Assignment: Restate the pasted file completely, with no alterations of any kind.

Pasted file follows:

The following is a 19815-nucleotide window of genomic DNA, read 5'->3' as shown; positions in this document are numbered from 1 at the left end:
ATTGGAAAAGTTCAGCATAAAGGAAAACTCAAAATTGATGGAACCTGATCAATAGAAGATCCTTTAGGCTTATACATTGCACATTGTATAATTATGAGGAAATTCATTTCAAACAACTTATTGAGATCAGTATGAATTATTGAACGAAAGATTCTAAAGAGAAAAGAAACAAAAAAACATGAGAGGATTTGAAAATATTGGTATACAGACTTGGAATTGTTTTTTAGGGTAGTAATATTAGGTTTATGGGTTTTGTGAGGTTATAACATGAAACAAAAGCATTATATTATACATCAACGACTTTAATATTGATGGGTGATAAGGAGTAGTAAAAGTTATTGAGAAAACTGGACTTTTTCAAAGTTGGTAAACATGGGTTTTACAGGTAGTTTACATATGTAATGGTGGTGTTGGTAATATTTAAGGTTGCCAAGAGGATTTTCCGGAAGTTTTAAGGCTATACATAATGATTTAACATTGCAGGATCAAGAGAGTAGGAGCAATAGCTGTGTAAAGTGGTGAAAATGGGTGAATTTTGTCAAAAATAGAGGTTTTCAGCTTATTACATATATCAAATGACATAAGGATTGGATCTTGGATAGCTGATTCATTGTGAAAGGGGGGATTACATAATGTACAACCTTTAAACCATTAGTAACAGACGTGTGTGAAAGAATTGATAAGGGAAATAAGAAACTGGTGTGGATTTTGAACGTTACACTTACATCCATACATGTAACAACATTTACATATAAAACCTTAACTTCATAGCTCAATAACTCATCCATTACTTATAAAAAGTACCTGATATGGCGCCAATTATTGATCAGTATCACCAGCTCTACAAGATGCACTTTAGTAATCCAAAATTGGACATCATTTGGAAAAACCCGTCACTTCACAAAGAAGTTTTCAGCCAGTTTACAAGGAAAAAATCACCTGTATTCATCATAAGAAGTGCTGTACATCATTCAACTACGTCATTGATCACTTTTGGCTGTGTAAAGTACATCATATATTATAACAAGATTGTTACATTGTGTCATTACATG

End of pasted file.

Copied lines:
The following is a 19815-nucleotide window of genomic DNA, read 5'->3' as shown; positions in this document are numbered from 1 at the left end:
ATTGGAAAAGTTCAGCATAAAGGAAAACTCAAAATTGATGGAACCTGATCAATAGAAGATCCTTTAGGCTTATACATTGCACATTGTATAATTATGAGGAAATTCATTTCAAACAACTTATTGAGATCAGTATGAATTATTGAACGAAAGATTCTAAAGAGAAAAGAAACAAAAAAACATGAGAGGATTTGAAAATATTGGTATACAGACTTGGAATTGTTTTTTAGGGTAGTAATATTAGGTTTATGGGTTTTGTGAGGTTATAACATGAAACAAAAGCATTATATTATACATCAACGACTTTAATATTGATGGGTGATAAGGAGTAGTAAAAGTTATTGAGAAAACTGGACTTTTTCAAAGTTGGTAAACATGGGTTTTACAGGTAGTTTACATATGTAATGGTGGTGTTGGTAATATTTAAGGTTGCCAAGAGGATTTTCCGGAAGTTTTAAGGCTATACATAATGATTTAACATTGCAGGATCAAGAGAGTAGGAGCAATAGCTGTGTAAAGTGGTGAAAATGGGTGAATTTTGTCAAAAATAGAGGTTTTCAGCTTATTACATATATCAAATGACATAAGGATTGGATCTTGGATAGCTGATTCATTGTGAAAGGGGGGATTACATAATGTACAACCTTTAAACCATTAGTAACAGACGTGTGTGAAAGAATTGATAAGGGAAATAAGAAACTGGTGTGGATTTTGAACGTTACACTTACATCCATACATGTAACAACATTTACATATAAAACCTTAACTTCATAGCTCAATAACTCATCCATTACTTATAAAAAGTACCTGATATGGCGCCAATTATTGATCAGTATCACCAGCTCTACAAGATGCACTTTAGTAATCCAAAATTGGACATCATTTGGAAAAACCCGTCACTTCACAAAGAAGTTTTCAGCCAGTTTACAAGGAAAAAATCACCTGTATTCATCATAAGAAGTGCTGTACATCATTCAACTACGTCATTGATCACTTTTGGCTGTGTAAAGTACATCATATATTATAACAAGATTGTTACATTGTGTCATTACATG